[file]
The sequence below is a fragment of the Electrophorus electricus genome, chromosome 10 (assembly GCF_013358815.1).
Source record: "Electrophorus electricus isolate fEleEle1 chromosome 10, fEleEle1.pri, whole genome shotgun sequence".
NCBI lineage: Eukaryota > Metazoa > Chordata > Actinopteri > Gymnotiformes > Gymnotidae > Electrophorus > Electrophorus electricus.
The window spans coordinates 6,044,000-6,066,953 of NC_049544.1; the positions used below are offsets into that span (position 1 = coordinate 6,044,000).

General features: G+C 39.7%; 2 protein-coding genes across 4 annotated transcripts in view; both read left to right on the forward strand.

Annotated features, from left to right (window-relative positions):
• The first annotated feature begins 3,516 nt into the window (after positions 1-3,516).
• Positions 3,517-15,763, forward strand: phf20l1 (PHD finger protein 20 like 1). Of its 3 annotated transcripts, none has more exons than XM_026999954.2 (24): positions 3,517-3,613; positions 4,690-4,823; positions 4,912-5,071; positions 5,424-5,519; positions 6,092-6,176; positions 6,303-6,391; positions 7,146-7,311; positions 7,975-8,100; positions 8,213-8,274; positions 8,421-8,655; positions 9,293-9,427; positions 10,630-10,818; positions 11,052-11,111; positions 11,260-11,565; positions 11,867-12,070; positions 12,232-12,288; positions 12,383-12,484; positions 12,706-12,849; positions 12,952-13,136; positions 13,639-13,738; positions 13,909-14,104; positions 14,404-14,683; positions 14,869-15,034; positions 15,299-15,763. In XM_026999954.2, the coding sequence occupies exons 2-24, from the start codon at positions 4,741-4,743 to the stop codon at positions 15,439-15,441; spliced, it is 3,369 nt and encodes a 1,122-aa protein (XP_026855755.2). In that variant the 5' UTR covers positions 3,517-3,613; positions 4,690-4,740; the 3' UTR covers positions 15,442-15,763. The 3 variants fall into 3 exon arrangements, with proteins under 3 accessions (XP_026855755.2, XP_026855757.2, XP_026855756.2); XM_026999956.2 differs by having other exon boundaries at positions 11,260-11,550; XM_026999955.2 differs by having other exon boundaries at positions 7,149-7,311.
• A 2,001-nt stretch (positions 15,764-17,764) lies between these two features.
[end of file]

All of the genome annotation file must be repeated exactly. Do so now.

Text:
The sequence below is a fragment of the Electrophorus electricus genome, chromosome 10 (assembly GCF_013358815.1).
Source record: "Electrophorus electricus isolate fEleEle1 chromosome 10, fEleEle1.pri, whole genome shotgun sequence".
NCBI lineage: Eukaryota > Metazoa > Chordata > Actinopteri > Gymnotiformes > Gymnotidae > Electrophorus > Electrophorus electricus.
The window spans coordinates 6,044,000-6,066,953 of NC_049544.1; the positions used below are offsets into that span (position 1 = coordinate 6,044,000).

General features: G+C 39.7%; 2 protein-coding genes across 4 annotated transcripts in view; both read left to right on the forward strand.

Annotated features, from left to right (window-relative positions):
• The first annotated feature begins 3,516 nt into the window (after positions 1-3,516).
• Positions 3,517-15,763, forward strand: phf20l1 (PHD finger protein 20 like 1). Of its 3 annotated transcripts, none has more exons than XM_026999954.2 (24): positions 3,517-3,613; positions 4,690-4,823; positions 4,912-5,071; positions 5,424-5,519; positions 6,092-6,176; positions 6,303-6,391; positions 7,146-7,311; positions 7,975-8,100; positions 8,213-8,274; positions 8,421-8,655; positions 9,293-9,427; positions 10,630-10,818; positions 11,052-11,111; positions 11,260-11,565; positions 11,867-12,070; positions 12,232-12,288; positions 12,383-12,484; positions 12,706-12,849; positions 12,952-13,136; positions 13,639-13,738; positions 13,909-14,104; positions 14,404-14,683; positions 14,869-15,034; positions 15,299-15,763. In XM_026999954.2, the coding sequence occupies exons 2-24, from the start codon at positions 4,741-4,743 to the stop codon at positions 15,439-15,441; spliced, it is 3,369 nt and encodes a 1,122-aa protein (XP_026855755.2). In that variant the 5' UTR covers positions 3,517-3,613; positions 4,690-4,740; the 3' UTR covers positions 15,442-15,763. The 3 variants fall into 3 exon arrangements, with proteins under 3 accessions (XP_026855755.2, XP_026855757.2, XP_026855756.2); XM_026999956.2 differs by having other exon boundaries at positions 11,260-11,550; XM_026999955.2 differs by having other exon boundaries at positions 7,149-7,311.
• A 2,001-nt stretch (positions 15,764-17,764) lies between these two features.